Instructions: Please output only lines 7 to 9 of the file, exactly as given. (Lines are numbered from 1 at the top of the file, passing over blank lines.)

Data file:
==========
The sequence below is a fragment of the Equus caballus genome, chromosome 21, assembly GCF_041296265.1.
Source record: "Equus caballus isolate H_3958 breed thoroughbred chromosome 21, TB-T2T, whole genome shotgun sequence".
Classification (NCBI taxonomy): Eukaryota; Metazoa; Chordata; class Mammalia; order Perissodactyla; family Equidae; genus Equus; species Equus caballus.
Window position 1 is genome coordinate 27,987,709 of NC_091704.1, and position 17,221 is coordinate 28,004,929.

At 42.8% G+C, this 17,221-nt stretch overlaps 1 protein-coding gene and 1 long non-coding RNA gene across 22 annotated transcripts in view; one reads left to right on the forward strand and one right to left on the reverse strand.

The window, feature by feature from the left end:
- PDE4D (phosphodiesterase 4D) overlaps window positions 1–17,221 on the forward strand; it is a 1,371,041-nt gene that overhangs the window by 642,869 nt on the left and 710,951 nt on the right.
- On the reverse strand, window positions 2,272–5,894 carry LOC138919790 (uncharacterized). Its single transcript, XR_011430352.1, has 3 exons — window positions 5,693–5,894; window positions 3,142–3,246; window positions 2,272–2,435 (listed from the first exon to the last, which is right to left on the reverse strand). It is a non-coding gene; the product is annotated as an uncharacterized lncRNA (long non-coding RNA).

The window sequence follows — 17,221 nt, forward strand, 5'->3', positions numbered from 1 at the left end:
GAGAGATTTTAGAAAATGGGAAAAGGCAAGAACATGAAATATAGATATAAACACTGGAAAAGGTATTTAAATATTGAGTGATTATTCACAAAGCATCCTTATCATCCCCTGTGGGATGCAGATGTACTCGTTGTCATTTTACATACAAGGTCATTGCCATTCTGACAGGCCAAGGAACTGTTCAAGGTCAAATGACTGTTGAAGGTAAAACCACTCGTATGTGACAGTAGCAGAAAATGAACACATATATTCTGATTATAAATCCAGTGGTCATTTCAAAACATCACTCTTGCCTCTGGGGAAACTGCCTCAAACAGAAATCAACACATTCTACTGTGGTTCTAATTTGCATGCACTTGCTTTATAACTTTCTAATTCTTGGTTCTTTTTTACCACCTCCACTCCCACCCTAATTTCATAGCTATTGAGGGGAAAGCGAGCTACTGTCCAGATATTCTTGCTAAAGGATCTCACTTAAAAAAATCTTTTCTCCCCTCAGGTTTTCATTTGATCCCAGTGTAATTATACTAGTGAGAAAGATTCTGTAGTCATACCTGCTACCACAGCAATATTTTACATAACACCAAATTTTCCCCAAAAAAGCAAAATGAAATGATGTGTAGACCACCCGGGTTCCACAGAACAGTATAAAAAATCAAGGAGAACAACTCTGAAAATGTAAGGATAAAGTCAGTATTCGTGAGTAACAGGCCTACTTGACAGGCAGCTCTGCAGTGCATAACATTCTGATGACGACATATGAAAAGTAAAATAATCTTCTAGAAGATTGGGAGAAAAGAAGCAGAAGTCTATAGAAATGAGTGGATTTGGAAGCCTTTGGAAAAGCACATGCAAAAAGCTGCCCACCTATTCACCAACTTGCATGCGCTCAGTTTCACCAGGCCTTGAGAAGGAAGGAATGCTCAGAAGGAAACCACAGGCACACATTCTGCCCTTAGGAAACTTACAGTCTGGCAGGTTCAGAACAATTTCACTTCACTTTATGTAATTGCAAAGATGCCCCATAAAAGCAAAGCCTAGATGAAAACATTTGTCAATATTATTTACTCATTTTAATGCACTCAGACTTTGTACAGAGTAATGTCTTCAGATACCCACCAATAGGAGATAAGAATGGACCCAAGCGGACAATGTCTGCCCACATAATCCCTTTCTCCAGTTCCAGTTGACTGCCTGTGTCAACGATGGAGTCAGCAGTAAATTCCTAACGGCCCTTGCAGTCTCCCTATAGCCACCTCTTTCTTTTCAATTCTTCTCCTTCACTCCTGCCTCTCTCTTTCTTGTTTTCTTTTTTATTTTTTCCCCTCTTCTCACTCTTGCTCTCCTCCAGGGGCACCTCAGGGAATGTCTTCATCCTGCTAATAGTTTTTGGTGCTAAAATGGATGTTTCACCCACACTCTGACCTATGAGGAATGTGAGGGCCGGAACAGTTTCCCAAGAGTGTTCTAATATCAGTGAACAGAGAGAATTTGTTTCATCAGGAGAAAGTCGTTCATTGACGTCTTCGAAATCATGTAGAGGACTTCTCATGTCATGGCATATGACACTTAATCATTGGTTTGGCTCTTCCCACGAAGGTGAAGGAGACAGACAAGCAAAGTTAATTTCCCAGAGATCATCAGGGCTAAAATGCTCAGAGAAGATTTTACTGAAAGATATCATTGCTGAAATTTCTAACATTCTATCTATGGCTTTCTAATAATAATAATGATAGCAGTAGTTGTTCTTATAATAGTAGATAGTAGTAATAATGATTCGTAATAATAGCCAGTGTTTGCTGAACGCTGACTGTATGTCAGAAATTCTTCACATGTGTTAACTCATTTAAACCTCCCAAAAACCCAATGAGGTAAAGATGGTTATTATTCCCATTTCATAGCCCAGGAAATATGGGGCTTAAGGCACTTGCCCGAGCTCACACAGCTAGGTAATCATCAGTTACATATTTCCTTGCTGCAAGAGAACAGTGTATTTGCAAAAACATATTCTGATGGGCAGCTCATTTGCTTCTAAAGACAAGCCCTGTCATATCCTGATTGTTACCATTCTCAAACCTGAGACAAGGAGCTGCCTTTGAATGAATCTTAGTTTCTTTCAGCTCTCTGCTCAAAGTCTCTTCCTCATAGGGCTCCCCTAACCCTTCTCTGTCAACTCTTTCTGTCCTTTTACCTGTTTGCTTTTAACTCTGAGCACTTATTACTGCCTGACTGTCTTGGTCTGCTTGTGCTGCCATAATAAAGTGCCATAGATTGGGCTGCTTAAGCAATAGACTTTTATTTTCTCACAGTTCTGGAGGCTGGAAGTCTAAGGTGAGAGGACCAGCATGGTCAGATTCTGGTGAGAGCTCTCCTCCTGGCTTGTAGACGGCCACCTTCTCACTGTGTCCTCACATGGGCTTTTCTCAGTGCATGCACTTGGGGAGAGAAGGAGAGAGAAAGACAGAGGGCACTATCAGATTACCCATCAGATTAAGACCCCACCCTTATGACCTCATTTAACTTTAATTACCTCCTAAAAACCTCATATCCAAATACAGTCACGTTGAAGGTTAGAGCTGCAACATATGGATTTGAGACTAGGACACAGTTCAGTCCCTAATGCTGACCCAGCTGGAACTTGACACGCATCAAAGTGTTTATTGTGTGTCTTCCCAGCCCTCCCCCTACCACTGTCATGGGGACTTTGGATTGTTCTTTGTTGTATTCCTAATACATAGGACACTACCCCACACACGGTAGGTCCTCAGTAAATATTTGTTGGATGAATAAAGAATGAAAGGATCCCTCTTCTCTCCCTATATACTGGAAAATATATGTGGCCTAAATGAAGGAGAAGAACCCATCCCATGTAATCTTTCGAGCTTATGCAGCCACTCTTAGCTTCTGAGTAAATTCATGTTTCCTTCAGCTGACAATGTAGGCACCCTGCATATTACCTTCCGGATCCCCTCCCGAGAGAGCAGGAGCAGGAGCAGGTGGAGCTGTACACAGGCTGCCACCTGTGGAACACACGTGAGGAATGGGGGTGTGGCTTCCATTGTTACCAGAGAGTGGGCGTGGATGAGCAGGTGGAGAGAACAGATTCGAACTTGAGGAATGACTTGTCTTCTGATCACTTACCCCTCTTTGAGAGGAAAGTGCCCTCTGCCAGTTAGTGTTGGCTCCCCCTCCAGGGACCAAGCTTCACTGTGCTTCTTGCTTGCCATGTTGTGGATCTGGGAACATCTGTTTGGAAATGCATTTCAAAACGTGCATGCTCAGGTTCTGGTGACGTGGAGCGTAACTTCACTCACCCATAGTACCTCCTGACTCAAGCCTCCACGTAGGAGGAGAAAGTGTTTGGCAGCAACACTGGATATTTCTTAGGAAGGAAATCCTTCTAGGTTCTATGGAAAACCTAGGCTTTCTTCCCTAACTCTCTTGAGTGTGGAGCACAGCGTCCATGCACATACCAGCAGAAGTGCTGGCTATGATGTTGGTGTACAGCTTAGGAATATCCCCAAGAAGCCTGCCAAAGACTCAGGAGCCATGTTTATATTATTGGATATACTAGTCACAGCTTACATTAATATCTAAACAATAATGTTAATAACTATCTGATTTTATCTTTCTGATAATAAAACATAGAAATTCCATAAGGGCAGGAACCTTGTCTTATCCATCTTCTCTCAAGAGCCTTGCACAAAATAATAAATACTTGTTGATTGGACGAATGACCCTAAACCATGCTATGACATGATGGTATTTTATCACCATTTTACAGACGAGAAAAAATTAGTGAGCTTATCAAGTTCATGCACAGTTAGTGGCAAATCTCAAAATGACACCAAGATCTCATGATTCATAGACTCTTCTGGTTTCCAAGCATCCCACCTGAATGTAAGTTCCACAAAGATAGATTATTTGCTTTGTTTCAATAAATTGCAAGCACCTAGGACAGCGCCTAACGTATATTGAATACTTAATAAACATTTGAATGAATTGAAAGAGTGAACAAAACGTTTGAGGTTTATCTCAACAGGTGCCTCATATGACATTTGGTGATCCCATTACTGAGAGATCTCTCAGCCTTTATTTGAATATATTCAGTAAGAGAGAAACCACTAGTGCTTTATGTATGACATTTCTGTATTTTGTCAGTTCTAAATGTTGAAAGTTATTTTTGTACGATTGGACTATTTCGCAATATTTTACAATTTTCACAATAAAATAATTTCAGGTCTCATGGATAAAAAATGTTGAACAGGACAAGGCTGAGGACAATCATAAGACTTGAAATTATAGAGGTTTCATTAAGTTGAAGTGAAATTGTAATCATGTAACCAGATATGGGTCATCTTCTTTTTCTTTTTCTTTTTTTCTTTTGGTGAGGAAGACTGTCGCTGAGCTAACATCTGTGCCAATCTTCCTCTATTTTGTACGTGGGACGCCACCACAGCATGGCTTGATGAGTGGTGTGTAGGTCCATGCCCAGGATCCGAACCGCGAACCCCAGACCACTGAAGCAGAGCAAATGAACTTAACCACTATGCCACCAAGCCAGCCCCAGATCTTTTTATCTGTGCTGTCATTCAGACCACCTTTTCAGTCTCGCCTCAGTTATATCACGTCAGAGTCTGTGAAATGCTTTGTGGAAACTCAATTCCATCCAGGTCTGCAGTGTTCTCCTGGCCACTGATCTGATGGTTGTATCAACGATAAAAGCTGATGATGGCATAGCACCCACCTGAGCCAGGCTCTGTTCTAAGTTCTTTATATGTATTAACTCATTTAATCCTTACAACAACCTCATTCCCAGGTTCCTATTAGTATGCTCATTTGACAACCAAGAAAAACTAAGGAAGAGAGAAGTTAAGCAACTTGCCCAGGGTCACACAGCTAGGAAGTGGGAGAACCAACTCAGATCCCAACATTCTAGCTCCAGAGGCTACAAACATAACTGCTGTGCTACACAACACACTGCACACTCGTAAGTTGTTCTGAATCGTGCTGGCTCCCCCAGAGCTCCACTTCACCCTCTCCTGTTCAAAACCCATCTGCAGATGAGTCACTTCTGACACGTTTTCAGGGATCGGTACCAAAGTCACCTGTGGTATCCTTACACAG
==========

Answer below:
- PDE4D (phosphodiesterase 4D) overlaps window positions 1–17,221 on the forward strand; it is a 1,371,041-nt gene that overhangs the window by 642,869 nt on the left and 710,951 nt on the right.
- On the reverse strand, window positions 2,272–5,894 carry LOC138919790 (uncharacterized). Its single transcript, XR_011430352.1, has 3 exons — window positions 5,693–5,894; window positions 3,142–3,246; window positions 2,272–2,435 (listed from the first exon to the last, which is right to left on the reverse strand). It is a non-coding gene; the product is annotated as an uncharacterized lncRNA (long non-coding RNA).

The window sequence follows — 17,221 nt, forward strand, 5'->3', positions numbered from 1 at the left end: